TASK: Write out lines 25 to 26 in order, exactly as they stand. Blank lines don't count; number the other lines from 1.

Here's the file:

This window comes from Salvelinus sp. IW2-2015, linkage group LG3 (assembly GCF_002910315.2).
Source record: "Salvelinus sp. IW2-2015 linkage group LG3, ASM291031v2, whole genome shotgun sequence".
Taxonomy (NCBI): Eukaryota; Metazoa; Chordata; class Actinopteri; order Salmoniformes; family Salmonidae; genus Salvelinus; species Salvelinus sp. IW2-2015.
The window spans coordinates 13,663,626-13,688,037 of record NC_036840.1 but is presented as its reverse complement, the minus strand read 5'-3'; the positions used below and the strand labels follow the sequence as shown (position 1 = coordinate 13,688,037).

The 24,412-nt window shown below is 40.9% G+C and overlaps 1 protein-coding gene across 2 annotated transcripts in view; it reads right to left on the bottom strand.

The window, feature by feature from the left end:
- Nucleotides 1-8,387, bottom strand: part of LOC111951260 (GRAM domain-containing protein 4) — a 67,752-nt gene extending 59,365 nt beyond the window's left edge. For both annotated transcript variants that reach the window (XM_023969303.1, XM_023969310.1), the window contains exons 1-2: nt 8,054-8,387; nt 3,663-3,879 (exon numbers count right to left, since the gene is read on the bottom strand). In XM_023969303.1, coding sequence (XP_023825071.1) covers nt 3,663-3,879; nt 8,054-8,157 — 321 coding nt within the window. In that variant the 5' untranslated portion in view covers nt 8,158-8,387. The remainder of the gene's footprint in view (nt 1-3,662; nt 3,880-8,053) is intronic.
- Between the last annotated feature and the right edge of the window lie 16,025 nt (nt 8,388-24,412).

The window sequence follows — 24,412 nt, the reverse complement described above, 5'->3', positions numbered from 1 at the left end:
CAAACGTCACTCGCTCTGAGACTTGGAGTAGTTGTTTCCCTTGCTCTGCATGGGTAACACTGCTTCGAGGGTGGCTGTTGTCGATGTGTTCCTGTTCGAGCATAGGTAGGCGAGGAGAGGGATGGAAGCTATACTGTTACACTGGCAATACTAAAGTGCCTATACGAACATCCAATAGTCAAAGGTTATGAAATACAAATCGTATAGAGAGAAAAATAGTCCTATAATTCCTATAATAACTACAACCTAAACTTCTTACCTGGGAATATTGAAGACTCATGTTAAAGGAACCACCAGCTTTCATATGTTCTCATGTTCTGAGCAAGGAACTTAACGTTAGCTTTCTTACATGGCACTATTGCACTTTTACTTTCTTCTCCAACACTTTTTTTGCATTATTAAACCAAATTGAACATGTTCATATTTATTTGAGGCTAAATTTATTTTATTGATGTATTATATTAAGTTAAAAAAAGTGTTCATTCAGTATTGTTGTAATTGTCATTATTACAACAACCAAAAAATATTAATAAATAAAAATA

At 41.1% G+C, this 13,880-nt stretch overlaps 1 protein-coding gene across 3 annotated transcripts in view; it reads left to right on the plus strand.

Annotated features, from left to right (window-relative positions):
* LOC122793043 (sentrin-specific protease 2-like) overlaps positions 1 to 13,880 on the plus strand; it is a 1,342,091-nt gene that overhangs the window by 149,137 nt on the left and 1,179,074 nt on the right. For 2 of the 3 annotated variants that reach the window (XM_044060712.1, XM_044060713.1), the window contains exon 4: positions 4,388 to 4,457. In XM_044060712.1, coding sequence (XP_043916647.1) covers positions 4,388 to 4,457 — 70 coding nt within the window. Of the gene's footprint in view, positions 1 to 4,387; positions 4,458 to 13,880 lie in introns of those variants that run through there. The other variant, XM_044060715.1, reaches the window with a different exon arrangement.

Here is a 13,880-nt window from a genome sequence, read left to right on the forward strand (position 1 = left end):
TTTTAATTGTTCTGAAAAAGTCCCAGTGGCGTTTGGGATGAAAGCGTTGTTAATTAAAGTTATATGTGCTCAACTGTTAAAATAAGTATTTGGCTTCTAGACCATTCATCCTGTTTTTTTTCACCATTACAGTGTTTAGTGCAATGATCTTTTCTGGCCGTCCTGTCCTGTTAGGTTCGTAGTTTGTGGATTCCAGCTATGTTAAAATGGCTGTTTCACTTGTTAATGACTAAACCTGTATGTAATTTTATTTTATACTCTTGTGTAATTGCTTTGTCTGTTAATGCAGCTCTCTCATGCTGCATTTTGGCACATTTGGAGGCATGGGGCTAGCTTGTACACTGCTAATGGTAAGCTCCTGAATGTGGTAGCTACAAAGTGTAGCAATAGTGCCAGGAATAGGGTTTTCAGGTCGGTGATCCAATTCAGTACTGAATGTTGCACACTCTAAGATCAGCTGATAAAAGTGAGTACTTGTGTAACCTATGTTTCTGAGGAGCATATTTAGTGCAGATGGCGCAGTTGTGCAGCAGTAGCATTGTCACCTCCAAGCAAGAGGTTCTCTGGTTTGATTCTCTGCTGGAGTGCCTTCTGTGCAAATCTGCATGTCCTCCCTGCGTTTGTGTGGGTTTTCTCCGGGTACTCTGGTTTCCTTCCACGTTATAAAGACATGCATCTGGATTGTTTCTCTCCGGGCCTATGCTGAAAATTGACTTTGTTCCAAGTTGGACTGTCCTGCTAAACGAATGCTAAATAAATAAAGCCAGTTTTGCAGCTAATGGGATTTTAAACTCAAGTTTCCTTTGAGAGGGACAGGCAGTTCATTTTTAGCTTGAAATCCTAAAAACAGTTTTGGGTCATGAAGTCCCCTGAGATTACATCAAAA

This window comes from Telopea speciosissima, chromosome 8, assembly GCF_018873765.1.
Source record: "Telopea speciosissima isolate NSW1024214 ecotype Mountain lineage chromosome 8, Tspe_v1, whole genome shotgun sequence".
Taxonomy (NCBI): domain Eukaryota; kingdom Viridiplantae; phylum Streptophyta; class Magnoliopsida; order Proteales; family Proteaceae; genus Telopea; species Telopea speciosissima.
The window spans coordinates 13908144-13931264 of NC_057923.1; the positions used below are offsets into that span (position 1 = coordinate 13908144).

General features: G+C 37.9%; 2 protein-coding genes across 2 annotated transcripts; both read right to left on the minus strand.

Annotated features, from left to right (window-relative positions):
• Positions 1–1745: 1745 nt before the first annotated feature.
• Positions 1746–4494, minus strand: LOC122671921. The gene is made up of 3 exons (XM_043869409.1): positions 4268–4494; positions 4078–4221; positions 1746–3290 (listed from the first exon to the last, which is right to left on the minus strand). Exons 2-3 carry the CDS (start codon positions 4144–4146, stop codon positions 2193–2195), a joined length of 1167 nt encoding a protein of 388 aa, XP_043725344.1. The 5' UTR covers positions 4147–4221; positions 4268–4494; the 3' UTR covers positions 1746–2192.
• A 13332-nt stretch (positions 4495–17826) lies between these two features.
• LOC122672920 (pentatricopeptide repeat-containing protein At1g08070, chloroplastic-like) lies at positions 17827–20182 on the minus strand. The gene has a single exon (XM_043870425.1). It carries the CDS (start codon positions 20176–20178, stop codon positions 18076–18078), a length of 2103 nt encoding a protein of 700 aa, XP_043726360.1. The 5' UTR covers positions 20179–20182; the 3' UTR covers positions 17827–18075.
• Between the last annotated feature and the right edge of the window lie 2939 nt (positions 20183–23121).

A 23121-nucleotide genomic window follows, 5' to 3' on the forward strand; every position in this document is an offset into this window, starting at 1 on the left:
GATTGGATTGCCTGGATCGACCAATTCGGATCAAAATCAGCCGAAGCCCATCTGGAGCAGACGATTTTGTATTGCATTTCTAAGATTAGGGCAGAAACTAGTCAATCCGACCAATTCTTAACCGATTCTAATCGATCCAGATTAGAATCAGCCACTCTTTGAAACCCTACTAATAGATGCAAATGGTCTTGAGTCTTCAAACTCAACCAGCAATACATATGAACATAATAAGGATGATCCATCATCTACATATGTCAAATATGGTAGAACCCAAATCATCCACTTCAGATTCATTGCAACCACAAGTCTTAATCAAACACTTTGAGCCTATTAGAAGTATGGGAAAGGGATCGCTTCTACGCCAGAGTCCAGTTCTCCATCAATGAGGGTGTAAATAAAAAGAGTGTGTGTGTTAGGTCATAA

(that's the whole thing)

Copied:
• LOC122672920 (pentatricopeptide repeat-containing protein At1g08070, chloroplastic-like) lies at positions 17827–20182 on the minus strand. The gene has a single exon (XM_043870425.1). It carries the CDS (start codon positions 20176–20178, stop codon positions 18076–18078), a length of 2103 nt encoding a protein of 700 aa, XP_043726360.1. The 5' UTR covers positions 20179–20182; the 3' UTR covers positions 17827–18075.
• Between the last annotated feature and the right edge of the window lie 2939 nt (positions 20183–23121).